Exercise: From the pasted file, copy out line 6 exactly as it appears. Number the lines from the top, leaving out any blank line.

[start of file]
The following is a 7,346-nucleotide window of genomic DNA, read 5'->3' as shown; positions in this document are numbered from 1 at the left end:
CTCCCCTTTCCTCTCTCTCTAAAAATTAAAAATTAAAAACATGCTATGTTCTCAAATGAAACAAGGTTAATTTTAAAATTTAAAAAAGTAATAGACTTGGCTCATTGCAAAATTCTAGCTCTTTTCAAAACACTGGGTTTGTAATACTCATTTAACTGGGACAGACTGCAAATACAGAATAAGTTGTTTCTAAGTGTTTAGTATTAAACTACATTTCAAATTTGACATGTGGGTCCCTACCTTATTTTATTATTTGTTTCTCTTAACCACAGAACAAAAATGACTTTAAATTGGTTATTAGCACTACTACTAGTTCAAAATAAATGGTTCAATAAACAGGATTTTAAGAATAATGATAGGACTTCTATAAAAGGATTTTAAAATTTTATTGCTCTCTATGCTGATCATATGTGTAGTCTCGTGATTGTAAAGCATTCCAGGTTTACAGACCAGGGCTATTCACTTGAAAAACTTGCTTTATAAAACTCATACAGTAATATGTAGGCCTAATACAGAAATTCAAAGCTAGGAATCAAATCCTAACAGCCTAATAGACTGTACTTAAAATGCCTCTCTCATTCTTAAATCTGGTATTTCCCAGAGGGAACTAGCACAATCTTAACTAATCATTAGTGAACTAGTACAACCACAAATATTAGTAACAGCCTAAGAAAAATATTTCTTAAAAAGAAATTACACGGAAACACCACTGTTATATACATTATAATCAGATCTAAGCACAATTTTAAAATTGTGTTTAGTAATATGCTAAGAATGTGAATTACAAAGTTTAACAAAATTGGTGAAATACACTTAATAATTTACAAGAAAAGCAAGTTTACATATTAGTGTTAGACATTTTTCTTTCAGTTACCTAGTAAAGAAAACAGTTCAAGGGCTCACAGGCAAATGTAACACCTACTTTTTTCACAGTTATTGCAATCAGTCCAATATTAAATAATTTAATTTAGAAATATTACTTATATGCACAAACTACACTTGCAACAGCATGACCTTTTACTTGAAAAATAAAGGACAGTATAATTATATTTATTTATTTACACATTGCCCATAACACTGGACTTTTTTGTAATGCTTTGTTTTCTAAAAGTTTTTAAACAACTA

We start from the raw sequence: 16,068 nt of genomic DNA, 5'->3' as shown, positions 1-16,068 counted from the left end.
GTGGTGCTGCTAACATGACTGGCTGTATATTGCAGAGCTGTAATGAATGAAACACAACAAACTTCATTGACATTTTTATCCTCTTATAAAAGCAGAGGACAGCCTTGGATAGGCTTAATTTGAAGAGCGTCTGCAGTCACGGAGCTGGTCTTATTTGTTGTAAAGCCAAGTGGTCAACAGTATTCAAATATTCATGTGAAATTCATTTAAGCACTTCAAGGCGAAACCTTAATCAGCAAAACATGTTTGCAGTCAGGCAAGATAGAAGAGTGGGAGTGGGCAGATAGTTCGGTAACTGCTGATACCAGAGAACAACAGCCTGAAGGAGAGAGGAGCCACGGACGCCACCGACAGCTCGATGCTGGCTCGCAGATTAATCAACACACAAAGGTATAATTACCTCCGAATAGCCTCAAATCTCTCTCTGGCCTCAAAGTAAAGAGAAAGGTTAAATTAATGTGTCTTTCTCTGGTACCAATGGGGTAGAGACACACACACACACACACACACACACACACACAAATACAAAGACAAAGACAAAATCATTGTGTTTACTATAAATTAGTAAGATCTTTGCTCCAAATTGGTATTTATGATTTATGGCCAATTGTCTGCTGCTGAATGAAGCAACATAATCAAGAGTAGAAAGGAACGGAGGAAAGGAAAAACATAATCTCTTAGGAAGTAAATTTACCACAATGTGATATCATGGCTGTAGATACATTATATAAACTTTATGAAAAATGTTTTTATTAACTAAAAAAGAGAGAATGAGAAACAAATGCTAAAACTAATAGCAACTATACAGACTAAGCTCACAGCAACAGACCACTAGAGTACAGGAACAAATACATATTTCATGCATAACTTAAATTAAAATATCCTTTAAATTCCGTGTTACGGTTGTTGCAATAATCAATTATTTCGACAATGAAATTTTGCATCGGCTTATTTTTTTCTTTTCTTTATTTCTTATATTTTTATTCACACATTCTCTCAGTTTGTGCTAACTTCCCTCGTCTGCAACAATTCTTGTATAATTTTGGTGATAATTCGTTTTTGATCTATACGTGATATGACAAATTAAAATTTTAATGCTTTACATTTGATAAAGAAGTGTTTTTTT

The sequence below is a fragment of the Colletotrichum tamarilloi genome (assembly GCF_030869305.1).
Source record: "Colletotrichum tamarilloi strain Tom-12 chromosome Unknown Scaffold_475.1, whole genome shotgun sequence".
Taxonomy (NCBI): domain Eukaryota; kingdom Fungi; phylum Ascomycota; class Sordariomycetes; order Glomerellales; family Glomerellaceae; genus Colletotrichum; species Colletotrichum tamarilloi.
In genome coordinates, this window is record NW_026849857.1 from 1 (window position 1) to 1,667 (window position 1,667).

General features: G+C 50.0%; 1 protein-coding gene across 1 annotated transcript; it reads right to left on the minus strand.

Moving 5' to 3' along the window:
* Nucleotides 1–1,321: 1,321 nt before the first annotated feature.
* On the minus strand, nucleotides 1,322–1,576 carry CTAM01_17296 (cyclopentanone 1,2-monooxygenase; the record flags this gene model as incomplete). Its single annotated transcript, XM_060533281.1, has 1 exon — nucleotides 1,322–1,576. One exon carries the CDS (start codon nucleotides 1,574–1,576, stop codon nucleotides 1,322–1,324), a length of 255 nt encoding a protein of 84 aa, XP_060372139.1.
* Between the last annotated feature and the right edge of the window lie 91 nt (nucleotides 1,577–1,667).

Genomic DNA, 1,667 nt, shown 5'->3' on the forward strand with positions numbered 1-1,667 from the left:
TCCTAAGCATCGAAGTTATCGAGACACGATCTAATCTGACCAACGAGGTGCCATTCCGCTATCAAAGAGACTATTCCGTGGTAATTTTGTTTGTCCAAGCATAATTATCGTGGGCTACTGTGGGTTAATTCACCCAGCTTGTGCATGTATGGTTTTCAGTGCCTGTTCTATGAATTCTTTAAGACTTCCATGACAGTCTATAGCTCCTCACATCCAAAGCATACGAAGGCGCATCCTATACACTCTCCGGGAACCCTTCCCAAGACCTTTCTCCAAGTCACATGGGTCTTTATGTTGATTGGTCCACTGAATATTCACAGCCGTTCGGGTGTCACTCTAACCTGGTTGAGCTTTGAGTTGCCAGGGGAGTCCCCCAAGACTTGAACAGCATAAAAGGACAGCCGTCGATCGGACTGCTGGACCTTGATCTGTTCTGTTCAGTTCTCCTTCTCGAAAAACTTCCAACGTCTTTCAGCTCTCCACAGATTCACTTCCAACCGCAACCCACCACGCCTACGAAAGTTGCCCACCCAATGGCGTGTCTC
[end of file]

Source record: "Colletotrichum tamarilloi strain Tom-12 chromosome Unknown Scaffold_475.1, whole genome shotgun sequence".